NYT's Eric Lipton Is a Science Birther

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The New York Times has some of the worst science coverage in the nation, its Tuesday section notwithstanding. The Times shamelessly promotes alternative medicine and organic food while scaremongering over "chemikillz" and trashing scientists who work in biotechnology.

There's a reason for that. Not only is the paper trying to appeal to its elite, Upper West Side clientele, but the New York Times's publisher, Arthur Sulzberger Jr., is married to Gabrielle Greene, who is on the board of Whole Foods. In May 2017, she was made chairwoman of the board. It shouldn't be a surprise, therefore, that the Times uses its influence to spread organic food industry propaganda about the supposed dangers of pesticides and GMOs. It helps keep the boss rich.

In any rational universe, that would be considered a gigantic conflict of interest. But the NYT exists in one of its own creation. That's why it is unable to see its own conflicts of interest while it fabricates others when they don't actually exist. And the paper hires smear merchants to do its dirty work.

Eric Lipton: The 'Birther' of Science Journalism

The Times allows Eric Lipton -- who has worked his entire professional life as a journalist and has no knowledge of either business or science -- to write about the biotech and chemical industries. His academic background is in history and philosophy, which means that the New York Times is happy to have its journalists cover subjects they don't understand, as long as they have a political agenda of which the newspaper approves.

The results have been entirely predictable. When given the opportunity to advance the NYT's long-standing anti-GMO agenda, Lipton intentionally distorted a story about biotech scientist Kevin Folta. Dr. Folta responded by suing both Lipton and the New York Times for defamation.

That doesn't appear to have slowed Lipton down. His latest dreck targets Nancy Beck, who was tapped by President Trump to be the Deputy Assistant Administrator of the Office of Chemical Safety and Pollution Prevention at the U.S. EPA.

A deputy assistant in the little-known Office of Chemical Safety and Pollution Prevention? This is a rather obscure bureaucratic post in a gigantic EPA bureaucracy. It defies belief to assume that one person is capable of poisoning the planet. Apparently any scientist is worth smearing, as long as it advances the New York Times's agenda to sell more organic food for its boss. But it gets even more bizarre.

According to her LinkedIn profile, Dr. Beck has expertise in microbiology, toxicology, and a PhD in environmental health. Additionally, she has worked in the Washington State Department of Health and has extensive policy experience in DC. In other words, Dr. Beck has forgotten more about science and health policy than Lipton ever knew, so she's precisely the sort of person who should be working at a high level in the EPA.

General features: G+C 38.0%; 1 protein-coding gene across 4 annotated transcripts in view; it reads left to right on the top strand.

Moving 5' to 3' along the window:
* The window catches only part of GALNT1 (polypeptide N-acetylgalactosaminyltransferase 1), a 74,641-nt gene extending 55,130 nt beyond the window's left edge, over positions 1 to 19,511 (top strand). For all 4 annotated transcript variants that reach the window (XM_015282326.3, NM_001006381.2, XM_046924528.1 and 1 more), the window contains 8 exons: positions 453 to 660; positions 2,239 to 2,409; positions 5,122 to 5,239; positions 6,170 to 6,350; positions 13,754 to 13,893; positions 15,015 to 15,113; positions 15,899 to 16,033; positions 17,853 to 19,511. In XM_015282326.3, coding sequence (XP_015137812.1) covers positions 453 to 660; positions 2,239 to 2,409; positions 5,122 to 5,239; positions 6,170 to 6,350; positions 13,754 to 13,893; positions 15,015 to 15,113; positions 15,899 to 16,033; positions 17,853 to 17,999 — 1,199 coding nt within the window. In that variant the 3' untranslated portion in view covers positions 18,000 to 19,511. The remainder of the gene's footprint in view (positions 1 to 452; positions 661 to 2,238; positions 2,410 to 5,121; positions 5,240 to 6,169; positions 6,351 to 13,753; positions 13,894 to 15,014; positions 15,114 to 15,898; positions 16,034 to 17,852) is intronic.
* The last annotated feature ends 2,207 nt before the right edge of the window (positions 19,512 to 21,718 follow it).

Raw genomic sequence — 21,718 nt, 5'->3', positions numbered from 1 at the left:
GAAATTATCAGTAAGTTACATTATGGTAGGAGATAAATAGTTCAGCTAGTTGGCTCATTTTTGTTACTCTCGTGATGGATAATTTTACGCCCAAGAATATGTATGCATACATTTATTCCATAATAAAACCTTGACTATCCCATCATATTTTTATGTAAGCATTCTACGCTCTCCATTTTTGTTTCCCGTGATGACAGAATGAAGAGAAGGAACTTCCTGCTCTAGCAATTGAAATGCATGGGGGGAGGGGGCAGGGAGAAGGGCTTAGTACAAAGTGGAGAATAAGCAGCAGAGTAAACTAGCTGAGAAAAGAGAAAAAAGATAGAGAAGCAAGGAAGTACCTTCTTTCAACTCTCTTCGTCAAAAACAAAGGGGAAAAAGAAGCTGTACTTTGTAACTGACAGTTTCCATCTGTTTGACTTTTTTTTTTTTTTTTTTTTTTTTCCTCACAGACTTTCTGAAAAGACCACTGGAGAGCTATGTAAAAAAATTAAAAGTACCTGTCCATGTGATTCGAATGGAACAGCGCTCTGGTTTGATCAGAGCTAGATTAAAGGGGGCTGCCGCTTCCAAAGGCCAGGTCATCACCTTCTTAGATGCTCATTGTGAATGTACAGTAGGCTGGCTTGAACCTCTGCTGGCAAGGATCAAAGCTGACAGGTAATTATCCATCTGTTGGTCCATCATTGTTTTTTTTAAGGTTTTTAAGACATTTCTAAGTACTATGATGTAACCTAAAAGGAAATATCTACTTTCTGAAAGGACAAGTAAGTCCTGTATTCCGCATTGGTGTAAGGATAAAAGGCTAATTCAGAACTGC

But not according to philosophy major Eric Lipton. In his opinion piece, which masquerades as objective reporting, Dr. Beck is contaminated because she spent five years at the American Chemistry Council, a trade association founded in 1872 that lobbies on behalf of chemical companies. To hammer the point home, Lipton uses the term "chemical industry" 17 times in the article. As is typical, the article doesn't discuss science to any appreciable extent; instead, it just assumes that any chemical with a scary-sounding name is evil, and therefore so is anybody who favors using it.

This is obscene. It's the journalistic equivalent of "guilty until proven innocent." It would be like writing an article about how a Middle Eastern scientist shouldn't work for the U.S. government because that's where terrorists come from. It's an absolutely outrageous smear, yet that's what passes for journalism at the New York Times.

The notion that working for industry makes a person dishonest is one of the biggest lies circulating in America today. (Angela Logomasini has more on this.) About 2/3 of all research and development funding in America comes from industry. If industry vanished, America's leading role in science would vanish with it. That doesn't mean that industry should be allowed to do whatever it wants without regulatory oversight; but it does mean that an objective journalist should approach industry scientists with an open mind. If a philosophy major can't even do that, then what exactly are they good for?

Given Lipton's track record, there is little reason to assume he'll ever do his job properly. Instead, like an Obama birther, he'll continue spouting conspiracy theories about scientists despite the evidence, ensuring that his boss stays wealthy.